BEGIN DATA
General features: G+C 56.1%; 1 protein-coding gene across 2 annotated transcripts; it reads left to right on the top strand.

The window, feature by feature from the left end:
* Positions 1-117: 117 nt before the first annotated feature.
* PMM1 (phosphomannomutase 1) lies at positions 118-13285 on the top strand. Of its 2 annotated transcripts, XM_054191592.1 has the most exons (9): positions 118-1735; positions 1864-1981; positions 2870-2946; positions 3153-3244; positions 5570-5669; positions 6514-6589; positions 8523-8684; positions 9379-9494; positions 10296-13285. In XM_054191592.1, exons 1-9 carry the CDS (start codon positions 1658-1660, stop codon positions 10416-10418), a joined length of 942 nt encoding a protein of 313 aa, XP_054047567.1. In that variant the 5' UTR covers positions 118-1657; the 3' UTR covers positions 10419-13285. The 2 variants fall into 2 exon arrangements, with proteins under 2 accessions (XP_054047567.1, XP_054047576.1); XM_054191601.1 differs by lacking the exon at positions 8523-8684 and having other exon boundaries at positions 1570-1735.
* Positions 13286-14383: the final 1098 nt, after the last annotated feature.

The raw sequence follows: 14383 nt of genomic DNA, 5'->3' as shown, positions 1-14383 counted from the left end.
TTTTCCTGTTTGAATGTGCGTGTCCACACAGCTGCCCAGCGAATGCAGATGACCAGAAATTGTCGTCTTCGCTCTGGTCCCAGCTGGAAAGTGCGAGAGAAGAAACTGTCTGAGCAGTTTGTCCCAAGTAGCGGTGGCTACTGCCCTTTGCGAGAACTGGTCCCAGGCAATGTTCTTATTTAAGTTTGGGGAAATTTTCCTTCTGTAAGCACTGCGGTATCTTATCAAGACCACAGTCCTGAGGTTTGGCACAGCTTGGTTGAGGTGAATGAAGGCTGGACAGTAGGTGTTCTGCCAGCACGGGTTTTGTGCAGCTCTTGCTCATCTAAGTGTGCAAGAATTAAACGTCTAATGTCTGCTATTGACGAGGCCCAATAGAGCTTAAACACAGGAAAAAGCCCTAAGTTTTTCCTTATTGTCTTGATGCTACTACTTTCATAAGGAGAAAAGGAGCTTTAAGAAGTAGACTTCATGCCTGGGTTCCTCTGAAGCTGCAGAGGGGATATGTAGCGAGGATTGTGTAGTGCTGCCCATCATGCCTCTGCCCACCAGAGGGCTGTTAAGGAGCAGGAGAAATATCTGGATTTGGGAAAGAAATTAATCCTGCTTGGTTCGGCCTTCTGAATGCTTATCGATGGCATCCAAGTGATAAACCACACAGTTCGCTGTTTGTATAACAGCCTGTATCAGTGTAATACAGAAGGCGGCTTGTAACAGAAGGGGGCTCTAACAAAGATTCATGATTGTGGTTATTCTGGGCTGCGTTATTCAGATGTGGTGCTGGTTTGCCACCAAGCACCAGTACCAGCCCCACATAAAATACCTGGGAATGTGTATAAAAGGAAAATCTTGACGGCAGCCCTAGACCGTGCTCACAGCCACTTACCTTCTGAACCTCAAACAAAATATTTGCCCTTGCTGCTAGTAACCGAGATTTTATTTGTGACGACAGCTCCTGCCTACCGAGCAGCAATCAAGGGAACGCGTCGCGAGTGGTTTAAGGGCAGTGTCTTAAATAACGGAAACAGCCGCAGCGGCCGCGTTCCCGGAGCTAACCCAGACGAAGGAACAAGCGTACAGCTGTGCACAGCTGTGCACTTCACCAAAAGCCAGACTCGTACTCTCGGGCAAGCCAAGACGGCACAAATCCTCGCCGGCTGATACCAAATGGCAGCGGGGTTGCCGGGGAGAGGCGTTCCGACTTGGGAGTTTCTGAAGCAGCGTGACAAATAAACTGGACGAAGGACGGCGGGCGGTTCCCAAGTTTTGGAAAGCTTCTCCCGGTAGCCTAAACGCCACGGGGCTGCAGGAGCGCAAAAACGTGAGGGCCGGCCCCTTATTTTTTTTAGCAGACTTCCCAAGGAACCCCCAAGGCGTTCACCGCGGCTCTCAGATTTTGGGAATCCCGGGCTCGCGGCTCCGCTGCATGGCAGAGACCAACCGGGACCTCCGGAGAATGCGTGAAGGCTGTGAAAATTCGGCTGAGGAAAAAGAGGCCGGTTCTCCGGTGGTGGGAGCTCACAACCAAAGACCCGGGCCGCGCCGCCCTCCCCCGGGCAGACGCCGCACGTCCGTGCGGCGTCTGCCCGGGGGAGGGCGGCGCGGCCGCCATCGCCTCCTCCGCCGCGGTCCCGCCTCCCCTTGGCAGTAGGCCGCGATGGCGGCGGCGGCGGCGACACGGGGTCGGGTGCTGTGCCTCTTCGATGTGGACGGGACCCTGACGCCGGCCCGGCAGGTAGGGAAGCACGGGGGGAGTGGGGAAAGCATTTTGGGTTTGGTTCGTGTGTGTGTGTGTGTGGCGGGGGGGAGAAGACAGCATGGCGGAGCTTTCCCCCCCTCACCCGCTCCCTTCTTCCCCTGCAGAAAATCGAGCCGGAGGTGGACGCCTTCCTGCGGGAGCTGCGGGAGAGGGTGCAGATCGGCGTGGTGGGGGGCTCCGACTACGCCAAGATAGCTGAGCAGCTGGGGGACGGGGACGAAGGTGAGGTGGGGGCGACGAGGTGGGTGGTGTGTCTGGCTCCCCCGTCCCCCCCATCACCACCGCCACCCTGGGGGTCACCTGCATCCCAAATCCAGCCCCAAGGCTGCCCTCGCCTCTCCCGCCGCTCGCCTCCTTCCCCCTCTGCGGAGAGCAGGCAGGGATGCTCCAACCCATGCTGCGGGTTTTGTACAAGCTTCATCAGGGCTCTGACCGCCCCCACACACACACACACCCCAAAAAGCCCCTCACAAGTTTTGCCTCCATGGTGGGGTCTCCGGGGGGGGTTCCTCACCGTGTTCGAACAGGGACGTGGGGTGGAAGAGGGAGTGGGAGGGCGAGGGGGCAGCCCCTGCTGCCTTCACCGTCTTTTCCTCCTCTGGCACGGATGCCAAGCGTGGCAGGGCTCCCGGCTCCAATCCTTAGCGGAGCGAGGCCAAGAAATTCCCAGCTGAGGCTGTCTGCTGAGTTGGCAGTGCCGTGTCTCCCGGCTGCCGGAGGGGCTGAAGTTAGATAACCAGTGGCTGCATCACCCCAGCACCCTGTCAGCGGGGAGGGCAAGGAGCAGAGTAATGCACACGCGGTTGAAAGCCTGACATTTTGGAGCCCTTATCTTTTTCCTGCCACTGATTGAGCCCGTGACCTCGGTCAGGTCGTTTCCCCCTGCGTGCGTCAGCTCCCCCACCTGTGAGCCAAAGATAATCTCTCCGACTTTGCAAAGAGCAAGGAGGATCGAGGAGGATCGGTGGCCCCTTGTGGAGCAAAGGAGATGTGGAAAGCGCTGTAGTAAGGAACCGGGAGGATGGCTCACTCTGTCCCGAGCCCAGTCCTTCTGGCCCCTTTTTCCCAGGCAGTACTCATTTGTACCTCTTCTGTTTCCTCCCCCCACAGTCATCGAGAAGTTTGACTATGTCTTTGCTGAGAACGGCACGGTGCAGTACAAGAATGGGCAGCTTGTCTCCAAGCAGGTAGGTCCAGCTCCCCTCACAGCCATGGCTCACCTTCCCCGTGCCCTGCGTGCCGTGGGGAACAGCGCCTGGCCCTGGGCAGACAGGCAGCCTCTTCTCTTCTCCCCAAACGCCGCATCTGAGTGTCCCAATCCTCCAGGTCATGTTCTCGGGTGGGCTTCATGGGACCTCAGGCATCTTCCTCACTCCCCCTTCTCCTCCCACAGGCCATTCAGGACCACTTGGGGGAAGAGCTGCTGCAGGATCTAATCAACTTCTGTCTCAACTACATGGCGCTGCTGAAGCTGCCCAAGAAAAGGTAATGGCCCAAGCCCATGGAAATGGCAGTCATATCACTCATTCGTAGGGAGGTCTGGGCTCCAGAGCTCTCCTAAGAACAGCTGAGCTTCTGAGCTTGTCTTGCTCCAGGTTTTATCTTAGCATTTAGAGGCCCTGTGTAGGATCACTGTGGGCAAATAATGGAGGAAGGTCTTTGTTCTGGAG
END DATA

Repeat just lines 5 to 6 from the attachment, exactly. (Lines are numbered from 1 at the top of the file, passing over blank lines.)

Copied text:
* Positions 13286-14383: the final 1098 nt, after the last annotated feature.

The raw sequence follows: 14383 nt of genomic DNA, 5'->3' as shown, positions 1-14383 counted from the left end.